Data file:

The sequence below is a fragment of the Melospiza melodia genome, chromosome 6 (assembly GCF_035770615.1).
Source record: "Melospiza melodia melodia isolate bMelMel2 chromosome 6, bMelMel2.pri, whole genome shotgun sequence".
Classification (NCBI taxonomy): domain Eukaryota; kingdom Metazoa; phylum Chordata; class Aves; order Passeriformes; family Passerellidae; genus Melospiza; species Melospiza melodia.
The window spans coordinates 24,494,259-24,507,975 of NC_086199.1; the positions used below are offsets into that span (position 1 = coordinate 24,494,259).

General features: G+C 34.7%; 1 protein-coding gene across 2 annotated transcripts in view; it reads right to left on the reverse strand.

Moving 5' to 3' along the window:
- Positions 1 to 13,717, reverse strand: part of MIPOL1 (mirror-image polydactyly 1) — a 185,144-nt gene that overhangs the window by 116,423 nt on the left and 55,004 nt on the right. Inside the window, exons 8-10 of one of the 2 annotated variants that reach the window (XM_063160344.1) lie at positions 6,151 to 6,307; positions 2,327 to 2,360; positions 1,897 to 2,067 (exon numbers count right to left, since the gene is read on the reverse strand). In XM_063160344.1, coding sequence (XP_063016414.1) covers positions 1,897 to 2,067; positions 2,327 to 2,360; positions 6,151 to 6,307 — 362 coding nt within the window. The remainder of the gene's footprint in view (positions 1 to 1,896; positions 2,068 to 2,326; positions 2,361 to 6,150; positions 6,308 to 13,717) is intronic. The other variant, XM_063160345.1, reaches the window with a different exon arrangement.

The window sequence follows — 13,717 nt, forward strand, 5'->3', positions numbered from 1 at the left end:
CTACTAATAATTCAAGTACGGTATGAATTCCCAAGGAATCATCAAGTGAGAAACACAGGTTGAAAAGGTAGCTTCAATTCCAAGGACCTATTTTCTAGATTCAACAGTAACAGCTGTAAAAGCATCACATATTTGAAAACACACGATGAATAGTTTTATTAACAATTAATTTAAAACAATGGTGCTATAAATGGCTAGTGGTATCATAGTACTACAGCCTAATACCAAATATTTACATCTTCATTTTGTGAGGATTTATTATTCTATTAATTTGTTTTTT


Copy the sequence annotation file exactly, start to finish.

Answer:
The sequence below is a fragment of the Melospiza melodia genome, chromosome 6 (assembly GCF_035770615.1).
Source record: "Melospiza melodia melodia isolate bMelMel2 chromosome 6, bMelMel2.pri, whole genome shotgun sequence".
Classification (NCBI taxonomy): domain Eukaryota; kingdom Metazoa; phylum Chordata; class Aves; order Passeriformes; family Passerellidae; genus Melospiza; species Melospiza melodia.
The window spans coordinates 24,494,259-24,507,975 of NC_086199.1; the positions used below are offsets into that span (position 1 = coordinate 24,494,259).

General features: G+C 34.7%; 1 protein-coding gene across 2 annotated transcripts in view; it reads right to left on the reverse strand.

Moving 5' to 3' along the window:
- Positions 1 to 13,717, reverse strand: part of MIPOL1 (mirror-image polydactyly 1) — a 185,144-nt gene that overhangs the window by 116,423 nt on the left and 55,004 nt on the right. Inside the window, exons 8-10 of one of the 2 annotated variants that reach the window (XM_063160344.1) lie at positions 6,151 to 6,307; positions 2,327 to 2,360; positions 1,897 to 2,067 (exon numbers count right to left, since the gene is read on the reverse strand). In XM_063160344.1, coding sequence (XP_063016414.1) covers positions 1,897 to 2,067; positions 2,327 to 2,360; positions 6,151 to 6,307 — 362 coding nt within the window. The remainder of the gene's footprint in view (positions 1 to 1,896; positions 2,068 to 2,326; positions 2,361 to 6,150; positions 6,308 to 13,717) is intronic. The other variant, XM_063160345.1, reaches the window with a different exon arrangement.

The window sequence follows — 13,717 nt, forward strand, 5'->3', positions numbered from 1 at the left end:
CTACTAATAATTCAAGTACGGTATGAATTCCCAAGGAATCATCAAGTGAGAAACACAGGTTGAAAAGGTAGCTTCAATTCCAAGGACCTATTTTCTAGATTCAACAGTAACAGCTGTAAAAGCATCACATATTTGAAAACACACGATGAATAGTTTTATTAACAATTAATTTAAAACAATGGTGCTATAAATGGCTAGTGGTATCATAGTACTACAGCCTAATACCAAATATTTACATCTTCATTTTGTGAGGATTTATTATTCTATTAATTTGTTTTTT